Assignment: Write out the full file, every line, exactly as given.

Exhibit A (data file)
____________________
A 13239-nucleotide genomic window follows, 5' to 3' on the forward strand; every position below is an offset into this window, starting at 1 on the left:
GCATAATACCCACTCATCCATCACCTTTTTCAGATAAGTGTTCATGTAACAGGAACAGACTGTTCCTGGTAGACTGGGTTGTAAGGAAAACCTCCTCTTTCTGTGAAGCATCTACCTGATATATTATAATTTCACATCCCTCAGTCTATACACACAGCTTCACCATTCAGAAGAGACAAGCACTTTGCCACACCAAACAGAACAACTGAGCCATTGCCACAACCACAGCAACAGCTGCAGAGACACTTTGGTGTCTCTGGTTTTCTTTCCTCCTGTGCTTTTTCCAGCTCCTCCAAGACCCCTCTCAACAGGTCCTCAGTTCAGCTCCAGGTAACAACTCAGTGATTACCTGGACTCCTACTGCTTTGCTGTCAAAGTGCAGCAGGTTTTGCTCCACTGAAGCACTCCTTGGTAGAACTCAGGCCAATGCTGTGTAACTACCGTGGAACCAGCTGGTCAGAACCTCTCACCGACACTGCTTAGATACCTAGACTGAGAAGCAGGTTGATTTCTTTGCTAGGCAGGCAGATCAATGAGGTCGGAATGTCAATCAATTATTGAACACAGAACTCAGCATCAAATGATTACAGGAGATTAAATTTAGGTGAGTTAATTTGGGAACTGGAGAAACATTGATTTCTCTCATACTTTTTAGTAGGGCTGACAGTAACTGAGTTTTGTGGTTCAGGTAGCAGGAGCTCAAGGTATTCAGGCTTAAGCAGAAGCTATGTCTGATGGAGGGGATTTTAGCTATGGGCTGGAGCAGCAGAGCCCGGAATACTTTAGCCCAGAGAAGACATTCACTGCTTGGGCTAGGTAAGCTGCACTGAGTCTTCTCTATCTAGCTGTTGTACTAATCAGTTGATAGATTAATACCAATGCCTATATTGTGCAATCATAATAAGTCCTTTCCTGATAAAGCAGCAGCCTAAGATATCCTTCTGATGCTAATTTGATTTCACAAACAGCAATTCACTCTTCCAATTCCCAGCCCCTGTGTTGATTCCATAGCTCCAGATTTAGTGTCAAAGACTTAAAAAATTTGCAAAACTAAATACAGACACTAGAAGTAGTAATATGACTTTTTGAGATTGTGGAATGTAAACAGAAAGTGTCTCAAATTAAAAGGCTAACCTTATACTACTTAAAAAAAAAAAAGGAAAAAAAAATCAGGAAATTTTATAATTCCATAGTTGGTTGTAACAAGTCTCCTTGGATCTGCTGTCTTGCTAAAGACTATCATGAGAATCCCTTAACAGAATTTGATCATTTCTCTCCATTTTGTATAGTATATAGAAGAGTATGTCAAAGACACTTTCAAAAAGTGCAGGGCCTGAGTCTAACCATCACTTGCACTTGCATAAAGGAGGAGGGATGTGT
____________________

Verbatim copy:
A 13239-nucleotide genomic window follows, 5' to 3' on the forward strand; every position below is an offset into this window, starting at 1 on the left:
GCATAATACCCACTCATCCATCACCTTTTTCAGATAAGTGTTCATGTAACAGGAACAGACTGTTCCTGGTAGACTGGGTTGTAAGGAAAACCTCCTCTTTCTGTGAAGCATCTACCTGATATATTATAATTTCACATCCCTCAGTCTATACACACAGCTTCACCATTCAGAAGAGACAAGCACTTTGCCACACCAAACAGAACAACTGAGCCATTGCCACAACCACAGCAACAGCTGCAGAGACACTTTGGTGTCTCTGGTTTTCTTTCCTCCTGTGCTTTTTCCAGCTCCTCCAAGACCCCTCTCAACAGGTCCTCAGTTCAGCTCCAGGTAACAACTCAGTGATTACCTGGACTCCTACTGCTTTGCTGTCAAAGTGCAGCAGGTTTTGCTCCACTGAAGCACTCCTTGGTAGAACTCAGGCCAATGCTGTGTAACTACCGTGGAACCAGCTGGTCAGAACCTCTCACCGACACTGCTTAGATACCTAGACTGAGAAGCAGGTTGATTTCTTTGCTAGGCAGGCAGATCAATGAGGTCGGAATGTCAATCAATTATTGAACACAGAACTCAGCATCAAATGATTACAGGAGATTAAATTTAGGTGAGTTAATTTGGGAACTGGAGAAACATTGATTTCTCTCATACTTTTTAGTAGGGCTGACAGTAACTGAGTTTTGTGGTTCAGGTAGCAGGAGCTCAAGGTATTCAGGCTTAAGCAGAAGCTATGTCTGATGGAGGGGATTTTAGCTATGGGCTGGAGCAGCAGAGCCCGGAATACTTTAGCCCAGAGAAGACATTCACTGCTTGGGCTAGGTAAGCTGCACTGAGTCTTCTCTATCTAGCTGTTGTACTAATCAGTTGATAGATTAATACCAATGCCTATATTGTGCAATCATAATAAGTCCTTTCCTGATAAAGCAGCAGCCTAAGATATCCTTCTGATGCTAATTTGATTTCACAAACAGCAATTCACTCTTCCAATTCCCAGCCCCTGTGTTGATTCCATAGCTCCAGATTTAGTGTCAAAGACTTAAAAAATTTGCAAAACTAAATACAGACACTAGAAGTAGTAATATGACTTTTTGAGATTGTGGAATGTAAACAGAAAGTGTCTCAAATTAAAAGGCTAACCTTATACTACTTAAAAAAAAAAAAGGAAAAAAAAATCAGGAAATTTTATAATTCCATAGTTGGTTGTAACAAGTCTCCTTGGATCTGCTGTCTTGCTAAAGACTATCATGAGAATCCCTTAACAGAATTTGATCATTTCTCTCCATTTTGTATAGTATATAGAAGAGTATGTCAAAGACACTTTCAAAAAGTGCAGGGCCTGAGTCTAACCATCACTTGCACTTGCATAAAGGAGGAGGGATGTGT